College and Depression Series (Part 2) by Emily A. Snider

Parents don’t spend tens of thousands of dollars sending their kids to college for them to work on emotional healing or to learn tools for managing personal health and wellness. But if a student is struggling with emotional issues in the depression-anxiety spectrum, these can seriously inhibit the student’s ability to fully engage in and take advantage of the academic, professional and social opportunities college offers.

More importantly, if a student starts college with underlying depression and/or anxiety issues, the stress of the environment can sometimes lead to tragic outcomes.[1] “Research estimates project that 1,088 suicides will occur on college campuses in the United States each year and that 9.5 percent of surveyed students seriously contemplated suicide.” [2]

Having seriously struggled through my own undergraduate experience due to depression and prior trauma, I know first-hand how incredibly skewed one’s perspective can become in relation to the pressures of the academic workload – and how crippling the effect can be.

One afternoon during freshman year, at the onset of feeling like I might be headed toward a nervous breakdown, I urgently sought help at the college counseling office. I was told the earliest available appointment was in two weeks. To tell an 18-year-old who is seeking emergency counseling (and is 3,000 miles from home) that they have to wait two weeks to see someone is irresponsible. Unfortunately, given that most college counseling offices are currently understaffed and under-resourced, it is also understandable.

Because I felt so desperate for help, I insisted on being seen that day and was not going to budge. I was able to speak to a counselor that afternoon, and the contact offered some temporary relief. Shortly after, though, the despair of isolation, anger and anxiety resumed. It continued to dog me through my remaining time in college and the rest of my twenties.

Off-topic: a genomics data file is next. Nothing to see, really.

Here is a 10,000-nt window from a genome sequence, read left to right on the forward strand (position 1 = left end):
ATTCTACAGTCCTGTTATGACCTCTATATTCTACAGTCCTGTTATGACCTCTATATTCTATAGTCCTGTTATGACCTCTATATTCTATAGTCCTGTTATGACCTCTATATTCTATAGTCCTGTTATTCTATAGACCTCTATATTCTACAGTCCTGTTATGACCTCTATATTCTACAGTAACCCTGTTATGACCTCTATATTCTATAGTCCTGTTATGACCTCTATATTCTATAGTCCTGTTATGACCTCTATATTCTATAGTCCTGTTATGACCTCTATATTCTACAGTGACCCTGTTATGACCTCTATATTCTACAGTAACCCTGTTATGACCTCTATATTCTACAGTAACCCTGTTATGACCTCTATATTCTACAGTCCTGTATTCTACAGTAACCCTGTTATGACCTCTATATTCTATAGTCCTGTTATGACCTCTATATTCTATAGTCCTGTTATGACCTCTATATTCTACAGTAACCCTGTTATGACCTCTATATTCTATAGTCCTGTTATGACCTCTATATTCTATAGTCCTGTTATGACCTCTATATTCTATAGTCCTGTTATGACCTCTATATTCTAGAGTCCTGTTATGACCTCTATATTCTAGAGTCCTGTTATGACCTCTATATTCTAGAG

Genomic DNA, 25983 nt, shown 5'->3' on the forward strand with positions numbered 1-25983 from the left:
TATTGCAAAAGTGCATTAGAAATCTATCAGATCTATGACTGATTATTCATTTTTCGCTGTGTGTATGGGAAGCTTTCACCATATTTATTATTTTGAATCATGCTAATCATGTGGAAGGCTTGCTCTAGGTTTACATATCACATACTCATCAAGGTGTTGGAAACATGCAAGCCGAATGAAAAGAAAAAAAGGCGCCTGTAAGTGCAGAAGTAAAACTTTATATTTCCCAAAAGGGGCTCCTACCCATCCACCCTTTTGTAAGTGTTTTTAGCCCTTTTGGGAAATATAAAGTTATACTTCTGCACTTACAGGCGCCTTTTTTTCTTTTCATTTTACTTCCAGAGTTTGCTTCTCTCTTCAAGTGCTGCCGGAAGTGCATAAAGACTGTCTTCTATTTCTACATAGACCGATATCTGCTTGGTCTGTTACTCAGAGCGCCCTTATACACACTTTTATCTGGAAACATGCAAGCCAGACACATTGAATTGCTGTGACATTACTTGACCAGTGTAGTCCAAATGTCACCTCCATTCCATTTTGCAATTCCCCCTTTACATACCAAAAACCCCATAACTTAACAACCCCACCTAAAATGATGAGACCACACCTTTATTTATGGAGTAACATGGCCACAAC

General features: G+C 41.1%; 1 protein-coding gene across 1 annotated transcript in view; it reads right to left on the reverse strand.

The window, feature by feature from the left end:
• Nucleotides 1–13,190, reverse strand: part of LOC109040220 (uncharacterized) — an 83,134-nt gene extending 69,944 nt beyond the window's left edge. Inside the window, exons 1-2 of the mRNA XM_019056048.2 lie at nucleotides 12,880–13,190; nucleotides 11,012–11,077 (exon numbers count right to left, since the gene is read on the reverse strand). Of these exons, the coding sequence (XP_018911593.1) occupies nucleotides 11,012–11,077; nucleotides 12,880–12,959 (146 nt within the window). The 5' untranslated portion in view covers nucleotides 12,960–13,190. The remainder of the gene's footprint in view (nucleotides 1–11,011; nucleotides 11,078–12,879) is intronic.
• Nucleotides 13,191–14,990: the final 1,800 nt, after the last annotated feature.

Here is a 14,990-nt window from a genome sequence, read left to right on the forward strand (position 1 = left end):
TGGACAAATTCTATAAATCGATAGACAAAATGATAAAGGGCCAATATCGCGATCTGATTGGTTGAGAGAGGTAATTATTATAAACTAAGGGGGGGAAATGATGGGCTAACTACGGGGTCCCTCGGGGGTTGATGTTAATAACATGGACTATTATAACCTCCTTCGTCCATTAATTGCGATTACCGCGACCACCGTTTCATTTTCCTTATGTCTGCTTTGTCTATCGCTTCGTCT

After years of searching for relief, I have finally found a no-side-effect[3] approach to mental/emotional healing that I wish I had been exposed to earlier in life. With practice and application over the past two years, the body-mind tools of energy psychology (such as EFT and TAT[4]) have created a true shift in my awareness and experience. They have offered enough relief from the chronic nature of the depression I experienced for me to be able to see depression as a pattern of my past. I also know that, with continued application, my resilience and ability to be of service in the world will only increase. The beauty of energy psychology modalities is that they are incredibly easy to learn and use, both while working with a therapist and in a self-help context.

Given college suicide statistics and drop-out rates, it stands to reason college counselors need new tools to more swiftly improve the well-being of the students seeking their help, and students need tools to help regulate their moods on their own: